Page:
Very carefully and quietly, the Sentinel stood and slowly moved sideways, keeping himself in the shadows. Looking around, he finally located a suitable place to set down the little ‘distraction’ he had planned for the guards of the Vindicar. Stooping down on his haunches, the Sentinel cupped his hands together and whispered a soft word. Wisps of dark mist instantly gathered, swirling in miniature eddies until it finally coalesced into a small, calm pool of black. He let go of it, and it drifted to the ground like a raven’s feather, nestling against the underbrush.

A few moments later he was back behind the clump of bushes, waiting, biding his time. Right about…now. On cue, one of the Angels guarding the back of the Vindicar turned to his companion, spoke a few words, then flew off to the front of the palace. The Sentinel dared a quick look out. Two of the Angels circling the Vindicar were elsewhere—that was more luck than he’d expected. He murmured a quick command.

Back where he’d planted it, the black pool of undiluted Daitra energy he’d gathered while walking through the forest churned, swelled, and finally—exploded. Surging upward, it burst out of the Minor’s canopy with a silent roar that thoroughly alarmed every Angel of Vengeance in the vicinity—which was, of course, exactly what the Sentinel was hoping for. He watched as the remaining Angel behind the Vindicar start, look toward the Daitra energy with an expression of grim determination, then take wing and shoot off, plunging into the forest. A split second later the Angel patrolling the air dove through the leafy canopy and vanished as well. The area was unwatched.

Leaping to his feet, the Sentinel was out of his hiding place even as the Angels flew into the forest, and was dashing for the vine-covered alcove which concealed the secret entrance to the Vindicar. Its appearance clear in his memory, he reached a section of tangled greenery which seemed impenetrable, and without hesitation, tugged at the vines. He sprang into the sudden opening with only seconds to spare. As the tendrils of green closed behind him he heard the voices of the Angels of Vengeance.

“What was it?!”

“Sire, someone had planted Daitra energy near the Vindicar!”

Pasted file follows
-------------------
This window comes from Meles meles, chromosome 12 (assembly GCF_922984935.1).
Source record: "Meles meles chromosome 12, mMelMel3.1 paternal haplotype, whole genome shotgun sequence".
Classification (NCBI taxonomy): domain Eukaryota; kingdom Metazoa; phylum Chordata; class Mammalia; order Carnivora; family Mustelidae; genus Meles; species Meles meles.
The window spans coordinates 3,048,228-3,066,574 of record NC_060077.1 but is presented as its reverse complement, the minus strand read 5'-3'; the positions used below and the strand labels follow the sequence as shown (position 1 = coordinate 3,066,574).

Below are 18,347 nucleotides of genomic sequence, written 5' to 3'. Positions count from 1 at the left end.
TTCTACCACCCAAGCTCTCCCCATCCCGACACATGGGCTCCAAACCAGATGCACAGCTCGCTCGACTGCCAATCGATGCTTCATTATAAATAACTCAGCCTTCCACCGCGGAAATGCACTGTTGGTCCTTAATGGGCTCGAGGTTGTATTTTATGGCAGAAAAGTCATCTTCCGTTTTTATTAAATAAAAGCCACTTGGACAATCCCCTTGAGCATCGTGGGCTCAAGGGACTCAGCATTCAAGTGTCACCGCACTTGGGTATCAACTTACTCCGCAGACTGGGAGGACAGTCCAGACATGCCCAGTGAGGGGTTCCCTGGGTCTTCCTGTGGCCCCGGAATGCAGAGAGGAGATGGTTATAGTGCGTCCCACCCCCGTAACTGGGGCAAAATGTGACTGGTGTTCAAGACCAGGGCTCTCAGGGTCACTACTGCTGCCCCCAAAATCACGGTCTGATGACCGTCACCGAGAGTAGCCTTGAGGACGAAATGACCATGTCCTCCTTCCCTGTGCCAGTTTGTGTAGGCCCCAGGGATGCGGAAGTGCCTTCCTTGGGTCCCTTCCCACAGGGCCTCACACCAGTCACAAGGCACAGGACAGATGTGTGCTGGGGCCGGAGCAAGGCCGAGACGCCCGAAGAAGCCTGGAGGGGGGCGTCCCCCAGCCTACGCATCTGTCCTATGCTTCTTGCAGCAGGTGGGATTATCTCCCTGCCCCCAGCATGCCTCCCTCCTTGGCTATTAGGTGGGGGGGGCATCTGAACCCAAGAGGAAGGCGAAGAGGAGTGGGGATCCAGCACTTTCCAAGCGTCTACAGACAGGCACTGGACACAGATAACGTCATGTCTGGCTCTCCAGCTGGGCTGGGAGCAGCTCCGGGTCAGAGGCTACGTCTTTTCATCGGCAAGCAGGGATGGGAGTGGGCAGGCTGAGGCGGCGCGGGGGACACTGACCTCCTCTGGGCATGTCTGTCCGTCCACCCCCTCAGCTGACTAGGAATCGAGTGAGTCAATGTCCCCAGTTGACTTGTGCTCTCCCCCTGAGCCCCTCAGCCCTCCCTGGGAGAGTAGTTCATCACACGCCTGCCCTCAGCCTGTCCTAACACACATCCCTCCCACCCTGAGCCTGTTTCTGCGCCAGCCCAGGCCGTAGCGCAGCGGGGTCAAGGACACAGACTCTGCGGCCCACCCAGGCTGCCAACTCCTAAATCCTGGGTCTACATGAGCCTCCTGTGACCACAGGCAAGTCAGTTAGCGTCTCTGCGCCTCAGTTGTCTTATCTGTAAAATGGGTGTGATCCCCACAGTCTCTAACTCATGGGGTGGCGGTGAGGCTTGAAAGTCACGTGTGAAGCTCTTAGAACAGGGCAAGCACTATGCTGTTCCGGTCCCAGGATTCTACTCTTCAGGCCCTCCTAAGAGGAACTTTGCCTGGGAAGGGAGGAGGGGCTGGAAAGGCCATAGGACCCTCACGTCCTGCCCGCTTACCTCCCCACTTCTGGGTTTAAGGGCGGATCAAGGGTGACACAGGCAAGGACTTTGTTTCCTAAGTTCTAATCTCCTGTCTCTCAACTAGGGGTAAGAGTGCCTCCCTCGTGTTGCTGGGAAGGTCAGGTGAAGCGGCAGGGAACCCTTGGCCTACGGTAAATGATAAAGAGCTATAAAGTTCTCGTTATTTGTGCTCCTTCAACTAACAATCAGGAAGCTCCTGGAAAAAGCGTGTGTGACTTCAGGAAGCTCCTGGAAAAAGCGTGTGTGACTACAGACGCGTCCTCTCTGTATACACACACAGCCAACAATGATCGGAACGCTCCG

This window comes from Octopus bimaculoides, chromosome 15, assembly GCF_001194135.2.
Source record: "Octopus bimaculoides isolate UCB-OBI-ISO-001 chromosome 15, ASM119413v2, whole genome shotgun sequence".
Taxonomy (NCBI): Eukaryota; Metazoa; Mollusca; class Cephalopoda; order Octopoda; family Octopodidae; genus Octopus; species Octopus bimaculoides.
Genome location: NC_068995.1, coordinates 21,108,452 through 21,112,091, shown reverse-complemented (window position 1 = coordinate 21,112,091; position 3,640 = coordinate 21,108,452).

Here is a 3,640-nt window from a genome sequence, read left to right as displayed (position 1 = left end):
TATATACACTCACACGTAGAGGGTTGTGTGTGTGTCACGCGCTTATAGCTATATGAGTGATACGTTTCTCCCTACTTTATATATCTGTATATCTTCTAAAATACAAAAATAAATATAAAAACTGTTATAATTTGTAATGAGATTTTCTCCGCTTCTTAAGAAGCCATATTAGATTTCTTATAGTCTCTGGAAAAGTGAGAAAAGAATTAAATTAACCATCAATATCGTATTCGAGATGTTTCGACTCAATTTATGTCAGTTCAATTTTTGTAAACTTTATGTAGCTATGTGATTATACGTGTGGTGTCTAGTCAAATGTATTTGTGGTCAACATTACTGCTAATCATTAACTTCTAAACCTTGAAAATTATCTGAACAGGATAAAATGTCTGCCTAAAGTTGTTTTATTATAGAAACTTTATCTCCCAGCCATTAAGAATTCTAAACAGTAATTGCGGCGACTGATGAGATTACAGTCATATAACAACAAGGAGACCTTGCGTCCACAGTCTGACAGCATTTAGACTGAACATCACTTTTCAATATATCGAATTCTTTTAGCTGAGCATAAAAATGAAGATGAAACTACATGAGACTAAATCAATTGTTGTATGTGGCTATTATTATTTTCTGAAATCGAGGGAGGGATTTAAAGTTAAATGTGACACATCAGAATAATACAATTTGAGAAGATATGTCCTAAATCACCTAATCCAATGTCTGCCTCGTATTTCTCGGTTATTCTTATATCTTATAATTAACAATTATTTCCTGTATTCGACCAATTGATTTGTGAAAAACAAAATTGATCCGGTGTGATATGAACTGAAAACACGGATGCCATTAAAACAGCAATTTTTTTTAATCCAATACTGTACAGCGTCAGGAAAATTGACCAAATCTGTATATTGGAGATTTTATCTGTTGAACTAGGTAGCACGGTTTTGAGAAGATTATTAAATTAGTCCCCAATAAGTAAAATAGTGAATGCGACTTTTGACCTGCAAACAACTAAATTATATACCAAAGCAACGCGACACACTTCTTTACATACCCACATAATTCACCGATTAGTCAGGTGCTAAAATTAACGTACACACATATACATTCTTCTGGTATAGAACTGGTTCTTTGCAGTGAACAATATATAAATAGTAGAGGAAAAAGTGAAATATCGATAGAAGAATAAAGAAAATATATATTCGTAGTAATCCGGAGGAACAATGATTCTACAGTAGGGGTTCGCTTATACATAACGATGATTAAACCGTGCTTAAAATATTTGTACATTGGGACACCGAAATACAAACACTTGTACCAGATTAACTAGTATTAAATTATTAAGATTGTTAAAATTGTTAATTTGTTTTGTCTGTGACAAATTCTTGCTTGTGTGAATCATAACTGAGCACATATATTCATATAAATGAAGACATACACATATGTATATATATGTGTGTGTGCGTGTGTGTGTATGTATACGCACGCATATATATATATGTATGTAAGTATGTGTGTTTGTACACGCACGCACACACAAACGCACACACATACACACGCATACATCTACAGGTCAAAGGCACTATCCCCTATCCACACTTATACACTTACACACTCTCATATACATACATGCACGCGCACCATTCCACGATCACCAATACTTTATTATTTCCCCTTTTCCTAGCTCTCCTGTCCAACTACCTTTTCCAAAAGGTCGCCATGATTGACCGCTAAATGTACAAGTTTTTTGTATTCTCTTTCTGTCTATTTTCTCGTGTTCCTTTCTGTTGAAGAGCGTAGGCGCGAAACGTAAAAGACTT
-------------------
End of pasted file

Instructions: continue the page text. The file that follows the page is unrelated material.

“Any discernable energy signature?”

Of course not, the Sentinel thought dryly as he turned to search for the carving that triggered the opening of the trapdoor. I wouldn’t leave something with my energy signature written all over it!

“No, sire, I can sense nothing—stem its flow! Stop it from destroying the forest!”

“You and you! Go around the palace! Search for this vagrant and—”

Whatever it was the Head wanted his Angels to do with that ‘vagrant,’ the Sentinel never heard, for he’d already located the carving, pressed it, watched the hidden door open, and slipped inside without a sound.

* * *

“My Angels are going insane outside,” Nemesis murmured, crossing her arms thoughtfully as she stood looking out one of the windows in her private chambers.

“Well, you know what that means,” Thanatos, who’d chosen his customary seat in a pile of large silken pillows, barely glanced up, though Nemesis, looking at him, could see the tell-tale glint of a hidden smile in his eyes.

“You’re very unkind to servants who serve me so diligently, Thanatos,” she mock-scolded. “Having so much fun at their expense.”

“I’m not the one having fun at their expense,” Thanatos retorted, the grin appearing on his mouth now as well. “From the looks of this, I’d say it’s probably one of our colleag—”

He was interrupted by a curt knock on the door.

Nemesis turned, and Thanatos saw her expression transform from his friend to the aloof and proud Goddess of Vengeance. It never failed to give him a little shiver of appreciation—somehow he always gave others the impression that he was secretly smiling at something, no matter how serious he was. “Come in,” Nemesis commanded.

An Angel of Vengeance opened the door and swept in, his wings opened in a menacing shadow behind him. “My Lady!—and Lord Thanatos,” he added as an afterthought, too concerned to lever the usual look of masked disdain at the God of Death. “There is someone hiding in the surrounding woods of the Vindicar. The immortal or immortals had just set off an explosion...”

“What kind?” Nemesis interrupted.

“It appears to be signature-less Daitra energy, collected from the occasional wells which can be found in the forest.” The Angel reported, abruptly folding his wings back, for it was considered impolite for winged immortals to show off their feathers in closed buildings, especially before a person of rank.

“Was it a powerful explosion?” Nemesis continued her question without seeming to notice the ‘adjustments’ in her servant.

“Yes, my Lady, quite—I believe if any of us were unfortunate enough to be flying over it, the force would have taken off a wing.”

“Then it must be a trickster of much discipline, if he or she could control such power so thoroughly.”

“Yes, my Lady, our leader has come to the same conclusion,”—referring to the Head, “And we are making every effort at finding this trickster—if indeed that is all there is to this incident.”

Nemesis chose to ignore the not-so-subtle hint. “Continue your efforts, Angel. There is no need to report again unless you have caught the individual.”